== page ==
I have an 20+ year old oil burner and a tankless boiler/furnace. There is a small round (2-3" diameter) window above the burner that lets you see the flame, I assume as an aid to tuning the burner.

After noticing a slightly smoky smell in the basement I found that this window was leaning outward from the wall of the furnace. There is an e-clip there as well. My assumption is that the metal groove for the e-clip has degraded enough that it can't hold the window in place any longer.

Is there an easy and safe way to repair this myself? I was thinking of some sort of high-temperature adhesive but I'm not sure what to use.

2 Answers 2


Using epoxy to hold the glass itself in place would be a bad choice, as the thermal expansion of the glass is different than the surrounding materials - this is why a clip is used rather than a more secure solution. The clip allows movement.

If you can figure out how it was originally attached, and repair that (perhaps with the aid of a welding and/or machine shop then that would be the ideal solution.

However, using epoxy to hold wire or a metal clip of your own design in place that holds the glass in place would also work out well enough.

Note: If the item that was holding the glass in place was rusted/damaged enough that it no longer serves its function, chances are very good that the heat exchanger is also nearing the end of its life, or already has pin holes, which would allow combustion gasses to enter the building. Do a thorough inspection.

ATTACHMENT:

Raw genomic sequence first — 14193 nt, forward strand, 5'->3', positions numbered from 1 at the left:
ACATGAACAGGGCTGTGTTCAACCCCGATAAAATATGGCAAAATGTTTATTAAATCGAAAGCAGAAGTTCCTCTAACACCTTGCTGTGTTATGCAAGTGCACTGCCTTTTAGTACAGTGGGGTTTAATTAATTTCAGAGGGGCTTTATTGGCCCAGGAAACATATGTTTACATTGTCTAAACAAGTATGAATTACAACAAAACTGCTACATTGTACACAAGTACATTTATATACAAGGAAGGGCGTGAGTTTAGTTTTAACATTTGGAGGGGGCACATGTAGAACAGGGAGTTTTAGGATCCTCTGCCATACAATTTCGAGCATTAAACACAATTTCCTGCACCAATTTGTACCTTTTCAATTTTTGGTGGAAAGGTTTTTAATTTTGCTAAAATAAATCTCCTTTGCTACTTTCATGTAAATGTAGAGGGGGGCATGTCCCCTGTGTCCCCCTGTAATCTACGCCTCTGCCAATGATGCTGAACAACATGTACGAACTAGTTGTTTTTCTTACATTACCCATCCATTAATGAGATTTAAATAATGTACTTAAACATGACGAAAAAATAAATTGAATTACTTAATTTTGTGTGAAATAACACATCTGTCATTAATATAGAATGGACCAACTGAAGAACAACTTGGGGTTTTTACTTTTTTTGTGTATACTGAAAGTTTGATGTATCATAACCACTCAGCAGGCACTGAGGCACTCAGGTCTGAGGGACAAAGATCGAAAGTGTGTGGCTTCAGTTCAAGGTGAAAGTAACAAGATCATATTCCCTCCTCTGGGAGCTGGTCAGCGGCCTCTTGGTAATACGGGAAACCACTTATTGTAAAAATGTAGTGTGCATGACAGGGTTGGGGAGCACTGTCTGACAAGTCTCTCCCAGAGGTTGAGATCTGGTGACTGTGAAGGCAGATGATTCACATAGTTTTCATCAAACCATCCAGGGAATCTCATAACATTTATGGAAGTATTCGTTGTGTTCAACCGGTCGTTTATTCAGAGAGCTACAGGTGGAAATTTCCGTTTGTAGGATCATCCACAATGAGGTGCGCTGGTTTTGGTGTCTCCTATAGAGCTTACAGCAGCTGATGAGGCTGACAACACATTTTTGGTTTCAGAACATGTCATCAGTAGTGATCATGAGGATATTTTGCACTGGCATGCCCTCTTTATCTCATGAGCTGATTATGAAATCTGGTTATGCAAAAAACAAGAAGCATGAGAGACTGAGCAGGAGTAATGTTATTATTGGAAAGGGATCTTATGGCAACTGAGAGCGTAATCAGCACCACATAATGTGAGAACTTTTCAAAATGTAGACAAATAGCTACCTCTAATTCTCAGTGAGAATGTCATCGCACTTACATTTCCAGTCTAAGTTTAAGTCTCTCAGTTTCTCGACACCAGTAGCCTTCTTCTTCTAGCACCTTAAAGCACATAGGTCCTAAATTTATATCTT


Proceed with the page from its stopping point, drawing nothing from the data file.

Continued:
There certainly are high-temperature epoxies that should do the trick for this (J-B Weld comes to mind, it's rated for a constant 500 deg. F but you should confirm that's higher than this part of your furnace gets).

But you say "my assumption is that the metal groove for the e-clip has degraded" -- does that mean you're not sure? I ask because to me this seems like an odd thing to wear out given that it's just holding a stationary piece of glass in place. Is it possible the clip popped out a long time ago and the groove is just full of soot or rust?

  • My assumption is just based on thinking that a properly installed e-ring couldn't pop out on its own. But you are right, it could be something else. I'll be investigating more thoroughly once my holiday company leaves and I can shut off the furnace for a bit. J-B Weld is a possibility; I'm not sure what the temp gets to in that area though.
    – Daveorama
    Commented Jan 1, 2011 at 21:14

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